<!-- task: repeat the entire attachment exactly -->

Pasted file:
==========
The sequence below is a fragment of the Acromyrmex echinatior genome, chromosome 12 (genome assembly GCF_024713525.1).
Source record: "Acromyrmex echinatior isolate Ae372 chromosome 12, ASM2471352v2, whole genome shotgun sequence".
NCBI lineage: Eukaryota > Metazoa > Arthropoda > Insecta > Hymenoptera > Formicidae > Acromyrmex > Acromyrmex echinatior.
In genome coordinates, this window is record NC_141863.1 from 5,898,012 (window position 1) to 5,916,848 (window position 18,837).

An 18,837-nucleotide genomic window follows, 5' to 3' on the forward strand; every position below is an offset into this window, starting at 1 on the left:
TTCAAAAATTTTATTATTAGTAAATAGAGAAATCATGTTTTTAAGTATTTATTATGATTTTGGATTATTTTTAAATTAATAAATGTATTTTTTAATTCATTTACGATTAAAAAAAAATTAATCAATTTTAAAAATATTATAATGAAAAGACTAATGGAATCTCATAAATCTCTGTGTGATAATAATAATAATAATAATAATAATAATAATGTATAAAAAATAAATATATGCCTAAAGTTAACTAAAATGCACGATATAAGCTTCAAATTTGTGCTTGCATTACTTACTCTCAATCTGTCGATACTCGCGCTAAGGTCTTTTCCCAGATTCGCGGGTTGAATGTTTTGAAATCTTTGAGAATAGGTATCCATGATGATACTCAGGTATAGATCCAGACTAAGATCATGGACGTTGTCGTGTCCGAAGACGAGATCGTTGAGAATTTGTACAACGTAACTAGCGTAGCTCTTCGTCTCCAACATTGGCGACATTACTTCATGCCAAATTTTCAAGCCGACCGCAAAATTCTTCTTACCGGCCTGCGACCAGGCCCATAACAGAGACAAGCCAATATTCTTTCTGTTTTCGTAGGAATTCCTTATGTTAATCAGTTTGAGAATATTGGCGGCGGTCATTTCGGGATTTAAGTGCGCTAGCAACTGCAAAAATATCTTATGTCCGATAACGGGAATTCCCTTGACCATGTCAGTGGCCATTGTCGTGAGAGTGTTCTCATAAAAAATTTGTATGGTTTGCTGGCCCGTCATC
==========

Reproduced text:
The sequence below is a fragment of the Acromyrmex echinatior genome, chromosome 12 (genome assembly GCF_024713525.1).
Source record: "Acromyrmex echinatior isolate Ae372 chromosome 12, ASM2471352v2, whole genome shotgun sequence".
NCBI lineage: Eukaryota > Metazoa > Arthropoda > Insecta > Hymenoptera > Formicidae > Acromyrmex > Acromyrmex echinatior.
In genome coordinates, this window is record NC_141863.1 from 5,898,012 (window position 1) to 5,916,848 (window position 18,837).

An 18,837-nucleotide genomic window follows, 5' to 3' on the forward strand; every position below is an offset into this window, starting at 1 on the left:
TTCAAAAATTTTATTATTAGTAAATAGAGAAATCATGTTTTTAAGTATTTATTATGATTTTGGATTATTTTTAAATTAATAAATGTATTTTTTAATTCATTTACGATTAAAAAAAAATTAATCAATTTTAAAAATATTATAATGAAAAGACTAATGGAATCTCATAAATCTCTGTGTGATAATAATAATAATAATAATAATAATAATAATGTATAAAAAATAAATATATGCCTAAAGTTAACTAAAATGCACGATATAAGCTTCAAATTTGTGCTTGCATTACTTACTCTCAATCTGTCGATACTCGCGCTAAGGTCTTTTCCCAGATTCGCGGGTTGAATGTTTTGAAATCTTTGAGAATAGGTATCCATGATGATACTCAGGTATAGATCCAGACTAAGATCATGGACGTTGTCGTGTCCGAAGACGAGATCGTTGAGAATTTGTACAACGTAACTAGCGTAGCTCTTCGTCTCCAACATTGGCGACATTACTTCATGCCAAATTTTCAAGCCGACCGCAAAATTCTTCTTACCGGCCTGCGACCAGGCCCATAACAGAGACAAGCCAATATTCTTTCTGTTTTCGTAGGAATTCCTTATGTTAATCAGTTTGAGAATATTGGCGGCGGTCATTTCGGGATTTAAGTGCGCTAGCAACTGCAAAAATATCTTATGTCCGATAACGGGAATTCCCTTGACCATGTCAGTGGCCATTGTCGTGAGAGTGTTCTCATAAAAAATTTGTATGGTTTGCTGGCCCGTCATC